In summary, Rigorous approaches to digital intervention development can ensure that new interventions have maximum chance of success and avoid wasting resources on evaluating or implementing sub-optimal interventions. This paper provides a detailed illustration of a methodological approach to intervention planning and optimisation for a digital intervention to improve QoL in cancer survivors, which may be helpful to others wanting to develop digital interventions. Our in-depth planning process highlighted barriers and facilitators to intervention success, which may be of use to other researchers and practitioners working in the field of digital medicine or cancer survivorship.
Overview of the intervention planning process
Figure 2 provides an overview of the intervention planning process, which was based on an integrated evidence-, theory- and person-based approach.24,25,26 The person-based approach draws on qualitative research with target users to ensure that interventions are grounded in a detailed understanding of the user and their psychosocial context. This enables interventions to be accessible, acceptable, persuasive and motivating.24
When creating Renewed, we were able to adapt two of our existing digital interventions: POWeR+ for weight management41 and Healthy Paths for distress management.42 Intervention planning for Renewed therefore focussed on creating content to support physical activity and healthy eating, plus an introduction to raise motivation and guide users in choosing which healthy changes would suit them best.
Intervention planning first drew on the existing evidence base through a rapid scoping review of barriers and facilitators to the success of interventions that aim to improve QoL in cancer survivors. Review findings informed the development of ‘guiding principles’,24 theory-based ‘behavioural analysis’27 and ‘logic modelling’.43 Guiding principles are part of the person-based approach to intervention planning and draw on existing evidence to identify key needs of target users’, which can be used to identify intervention components necessary to meet users’ needs.24 Theory-based behavioural analysis27 and logic modelling43 were employed to provide a comprehensive description of the intervention and its potential mechanisms of action.
The intervention development team included six PPI representatives who were survivors of breast, prostate or colon cancer, two experts in the area of cancer survivorship research, one expert in cancer survivorship services and research, two health psychologists, seven research psychologists, two general practitioners (GPs), one human–computer interaction researcher and a physical activity expert. Regular meetings with all members of the intervention development team (including PPI members) were used to discuss and agree the intervention plan and prototype materials.
The planning of Renewed began in December 2015 with a rapid scoping review. Searches were conducted from December 2015 to January 2016; the review findings informed the intervention’s Guiding Principles in March 2016. We began writing intervention content in April 2016 and by July 2016 we had created a prototype website. We then began optimising Renewed, which continued until the September of 2017, this began with qualitative optimisation study 1 (with patients), followed by optimisation study 2 (with healthcare practitioners and cancer charity workers), followed by final in-house testing of the website to ensure that all navigation and emails worked as intended before entering into our RCT evaluation. During the period of optimisation, we wrote and programmed all the email content for Renewed and also completed the behavioural analysis and logic model.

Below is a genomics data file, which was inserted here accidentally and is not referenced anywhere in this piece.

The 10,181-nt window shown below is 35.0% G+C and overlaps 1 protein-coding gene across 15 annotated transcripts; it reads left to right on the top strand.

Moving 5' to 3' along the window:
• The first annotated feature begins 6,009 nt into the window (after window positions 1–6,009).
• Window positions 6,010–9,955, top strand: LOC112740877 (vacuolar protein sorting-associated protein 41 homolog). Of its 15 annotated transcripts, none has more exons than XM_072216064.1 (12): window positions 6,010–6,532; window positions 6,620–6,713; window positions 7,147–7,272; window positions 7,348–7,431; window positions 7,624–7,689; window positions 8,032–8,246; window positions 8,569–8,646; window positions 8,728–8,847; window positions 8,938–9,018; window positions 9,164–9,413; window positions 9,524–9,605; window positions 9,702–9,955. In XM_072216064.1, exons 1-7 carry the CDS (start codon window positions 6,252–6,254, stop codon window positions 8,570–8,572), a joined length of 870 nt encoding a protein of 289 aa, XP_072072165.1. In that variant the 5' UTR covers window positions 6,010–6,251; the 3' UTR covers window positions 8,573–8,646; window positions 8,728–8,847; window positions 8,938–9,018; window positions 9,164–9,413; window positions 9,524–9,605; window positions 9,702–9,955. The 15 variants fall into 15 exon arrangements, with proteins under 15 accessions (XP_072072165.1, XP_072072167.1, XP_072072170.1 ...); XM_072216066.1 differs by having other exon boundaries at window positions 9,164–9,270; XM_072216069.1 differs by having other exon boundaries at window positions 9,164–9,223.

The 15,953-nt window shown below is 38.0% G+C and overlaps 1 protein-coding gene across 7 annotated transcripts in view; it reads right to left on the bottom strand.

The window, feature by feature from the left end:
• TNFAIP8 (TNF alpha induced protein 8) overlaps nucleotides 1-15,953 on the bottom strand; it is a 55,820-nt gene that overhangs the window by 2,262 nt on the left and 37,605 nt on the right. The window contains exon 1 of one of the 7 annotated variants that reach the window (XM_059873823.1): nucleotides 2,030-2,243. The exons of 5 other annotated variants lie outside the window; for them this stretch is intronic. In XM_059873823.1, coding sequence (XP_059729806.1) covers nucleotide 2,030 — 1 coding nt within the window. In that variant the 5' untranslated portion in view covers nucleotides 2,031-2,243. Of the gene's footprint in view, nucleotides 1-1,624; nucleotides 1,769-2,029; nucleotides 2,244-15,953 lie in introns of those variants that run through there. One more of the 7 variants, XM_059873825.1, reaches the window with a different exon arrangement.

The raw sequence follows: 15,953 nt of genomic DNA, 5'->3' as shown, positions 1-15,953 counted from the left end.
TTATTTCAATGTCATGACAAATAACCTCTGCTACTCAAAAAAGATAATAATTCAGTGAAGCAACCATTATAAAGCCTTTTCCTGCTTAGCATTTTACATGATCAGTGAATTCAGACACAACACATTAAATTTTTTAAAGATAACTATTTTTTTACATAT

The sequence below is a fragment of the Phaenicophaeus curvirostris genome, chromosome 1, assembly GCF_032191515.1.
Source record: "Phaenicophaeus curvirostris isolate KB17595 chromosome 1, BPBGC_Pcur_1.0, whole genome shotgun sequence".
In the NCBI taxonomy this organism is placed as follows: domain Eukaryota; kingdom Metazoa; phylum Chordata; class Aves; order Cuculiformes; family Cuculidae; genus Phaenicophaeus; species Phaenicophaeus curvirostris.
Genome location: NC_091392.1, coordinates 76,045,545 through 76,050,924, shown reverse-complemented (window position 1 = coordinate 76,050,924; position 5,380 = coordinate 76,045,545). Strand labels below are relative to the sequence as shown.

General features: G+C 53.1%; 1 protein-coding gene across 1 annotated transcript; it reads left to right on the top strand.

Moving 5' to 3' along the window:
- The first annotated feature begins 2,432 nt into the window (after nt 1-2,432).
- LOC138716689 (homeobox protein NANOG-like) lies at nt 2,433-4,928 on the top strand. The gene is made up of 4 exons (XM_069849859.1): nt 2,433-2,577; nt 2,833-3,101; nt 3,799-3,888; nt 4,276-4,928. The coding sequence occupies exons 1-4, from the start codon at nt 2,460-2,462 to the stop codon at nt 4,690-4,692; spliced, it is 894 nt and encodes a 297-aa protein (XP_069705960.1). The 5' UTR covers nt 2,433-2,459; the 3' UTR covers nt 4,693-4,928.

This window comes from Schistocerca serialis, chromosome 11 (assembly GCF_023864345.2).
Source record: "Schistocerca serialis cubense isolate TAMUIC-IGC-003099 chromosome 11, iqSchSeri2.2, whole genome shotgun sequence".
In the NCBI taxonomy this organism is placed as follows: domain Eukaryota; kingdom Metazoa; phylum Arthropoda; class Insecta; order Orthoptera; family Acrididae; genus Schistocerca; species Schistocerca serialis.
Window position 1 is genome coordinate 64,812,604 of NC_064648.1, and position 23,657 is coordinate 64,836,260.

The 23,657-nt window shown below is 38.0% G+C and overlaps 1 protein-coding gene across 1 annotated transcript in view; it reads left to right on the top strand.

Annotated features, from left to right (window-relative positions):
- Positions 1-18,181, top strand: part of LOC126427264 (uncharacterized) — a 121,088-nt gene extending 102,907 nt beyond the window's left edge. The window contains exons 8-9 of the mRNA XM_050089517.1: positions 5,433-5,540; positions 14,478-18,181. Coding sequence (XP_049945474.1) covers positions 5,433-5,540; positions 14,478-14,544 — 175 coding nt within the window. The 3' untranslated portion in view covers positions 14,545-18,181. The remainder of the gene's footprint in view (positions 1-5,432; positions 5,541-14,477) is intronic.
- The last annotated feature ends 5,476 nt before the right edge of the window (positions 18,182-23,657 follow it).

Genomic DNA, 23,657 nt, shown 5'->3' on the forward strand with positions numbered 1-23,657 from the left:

Rapid scoping review
The timetable for intervention development demanded a rapid review of the literature, so a rapid scoping review was conducted.39,44 Rapid scoping reviews aim to efficiently map key findings in a particular area, allowing exploration of a large breadth of research, without following all the steps involved in systematic reviews, such as appraising the quality of each included study,39 they are therefore ideally suited to inform intervention development where a broad view of the literature is needed quickly. Our review aimed to identify potential barriers and facilitators to the success of interventions aiming to improve QoL in cancer survivors. This included literature that would provide a detailed understanding of target users’ needs. A rapid scoping review allowed the inclusion of a range of study designs (e.g. qualitative studies of cancer survivors’ experiences) that would be useful for addressing our aims, unlike traditional systematic reviews that tend to focus on RCT evidence to answer narrower questions about efficacy.39 We followed the five core steps set out by Arskey and O’Malley for rapid scoping reviews (identifying the research question, identifying relevant studies, study selection, charting the data and collating and reporting the results). We did not follow the optional sixth step (seeking expert consensus from various sources on the findings of the review to help refine them) as our timetable for intervention development did not allow this, although we did seek feedback from our PPI and expert development group, who were happy with our findings. We also conducted a qualitative synthesis that explored components of digital interventions for cancer survivors, which might influence uptake, acceptably, feasibility and effectiveness (reported elsewhere17—see Supplementary Table 1 for summary).